Neuroprosthetic Chip Implant Improves Memory and Decision Making In Monkeys

Science can be both awesome and terrifying, usually at the same time. Researchers at Wake Forest University are looking for ways to improve the cognitive and memory functions of those with brain injuries, and they’re using chips implanted into the brains of primates to test their technology and ideas.

According to Neurogadget, five primates were each outfitted with a surgically implanted neuroprosthesis in their prefrontal cortex that recorded neural activity when they performed a memory task. In this case, the monkeys were shown a picture and then had to select its match from an array of images on a screen.

This is a monkey's brain while performing a memory task (blue); this is a monkey's brain while performing a memory task on drugs (red); any questions?

After developing an algorithm that copied the primates’ brain pattern when executing the task, researchers could stimulate their brains to help the monkeys make the correct decision.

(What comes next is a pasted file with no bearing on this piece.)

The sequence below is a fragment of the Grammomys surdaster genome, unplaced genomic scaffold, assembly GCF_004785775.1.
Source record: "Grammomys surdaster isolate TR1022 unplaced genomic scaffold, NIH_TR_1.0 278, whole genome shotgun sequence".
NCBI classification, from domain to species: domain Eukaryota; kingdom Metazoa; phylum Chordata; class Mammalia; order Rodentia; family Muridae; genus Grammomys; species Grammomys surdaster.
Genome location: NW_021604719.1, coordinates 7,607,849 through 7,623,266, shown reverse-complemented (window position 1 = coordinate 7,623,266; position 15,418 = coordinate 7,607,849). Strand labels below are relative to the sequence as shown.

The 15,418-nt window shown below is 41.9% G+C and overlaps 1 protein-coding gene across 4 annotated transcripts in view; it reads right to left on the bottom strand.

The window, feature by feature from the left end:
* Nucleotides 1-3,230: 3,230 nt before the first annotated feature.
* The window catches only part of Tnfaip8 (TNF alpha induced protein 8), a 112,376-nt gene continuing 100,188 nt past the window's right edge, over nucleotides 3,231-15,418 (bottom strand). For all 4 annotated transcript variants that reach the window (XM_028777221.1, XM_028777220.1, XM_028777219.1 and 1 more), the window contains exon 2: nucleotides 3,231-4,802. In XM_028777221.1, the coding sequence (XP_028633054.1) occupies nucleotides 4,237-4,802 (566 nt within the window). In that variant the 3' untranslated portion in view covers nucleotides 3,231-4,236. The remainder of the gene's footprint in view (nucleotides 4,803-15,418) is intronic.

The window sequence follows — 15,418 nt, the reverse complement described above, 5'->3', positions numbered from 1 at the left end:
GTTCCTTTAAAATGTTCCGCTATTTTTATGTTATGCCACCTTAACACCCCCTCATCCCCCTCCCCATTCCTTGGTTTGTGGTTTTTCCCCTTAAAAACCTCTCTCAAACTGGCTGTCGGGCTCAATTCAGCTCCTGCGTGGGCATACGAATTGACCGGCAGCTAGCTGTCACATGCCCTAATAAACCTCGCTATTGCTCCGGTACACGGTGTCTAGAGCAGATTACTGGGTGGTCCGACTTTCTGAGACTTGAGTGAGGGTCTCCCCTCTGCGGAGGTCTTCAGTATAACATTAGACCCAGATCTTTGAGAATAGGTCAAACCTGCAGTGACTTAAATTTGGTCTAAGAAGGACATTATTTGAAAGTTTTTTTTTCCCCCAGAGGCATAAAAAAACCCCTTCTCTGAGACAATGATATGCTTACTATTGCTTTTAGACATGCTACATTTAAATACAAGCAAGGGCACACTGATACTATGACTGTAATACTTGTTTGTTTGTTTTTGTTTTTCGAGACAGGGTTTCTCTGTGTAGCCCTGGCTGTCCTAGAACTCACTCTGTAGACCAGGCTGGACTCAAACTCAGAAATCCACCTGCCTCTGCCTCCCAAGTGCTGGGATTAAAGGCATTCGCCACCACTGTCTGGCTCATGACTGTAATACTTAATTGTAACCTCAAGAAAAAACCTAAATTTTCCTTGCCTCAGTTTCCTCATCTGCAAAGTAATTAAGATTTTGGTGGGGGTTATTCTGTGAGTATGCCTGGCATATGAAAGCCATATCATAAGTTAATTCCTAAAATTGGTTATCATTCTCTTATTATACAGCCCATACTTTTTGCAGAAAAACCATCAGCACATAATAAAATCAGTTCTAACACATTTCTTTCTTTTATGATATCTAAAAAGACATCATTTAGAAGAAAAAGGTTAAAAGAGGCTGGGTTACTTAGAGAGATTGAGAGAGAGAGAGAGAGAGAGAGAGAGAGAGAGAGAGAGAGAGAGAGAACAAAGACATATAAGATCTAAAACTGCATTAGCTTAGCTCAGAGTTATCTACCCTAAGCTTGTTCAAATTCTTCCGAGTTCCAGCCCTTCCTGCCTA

The neuroprosthetics worked even when the monkeys cognition was disrupted by cocaine (what?!), which indicates that such a device could potentially help patients who had lost a certain degree of cognition. Cases in which this could help patients include both acute cognitive impairments such as strokes or traumatic brain injuries, as well as slower-forming illnesses such as dementia.

Thus, there’s an indication here that brain implants could help people with memory and other executive functions. We’ll let your imagination run wild with all the terrifying misapplications of this technology that will be fine fodder for science fiction.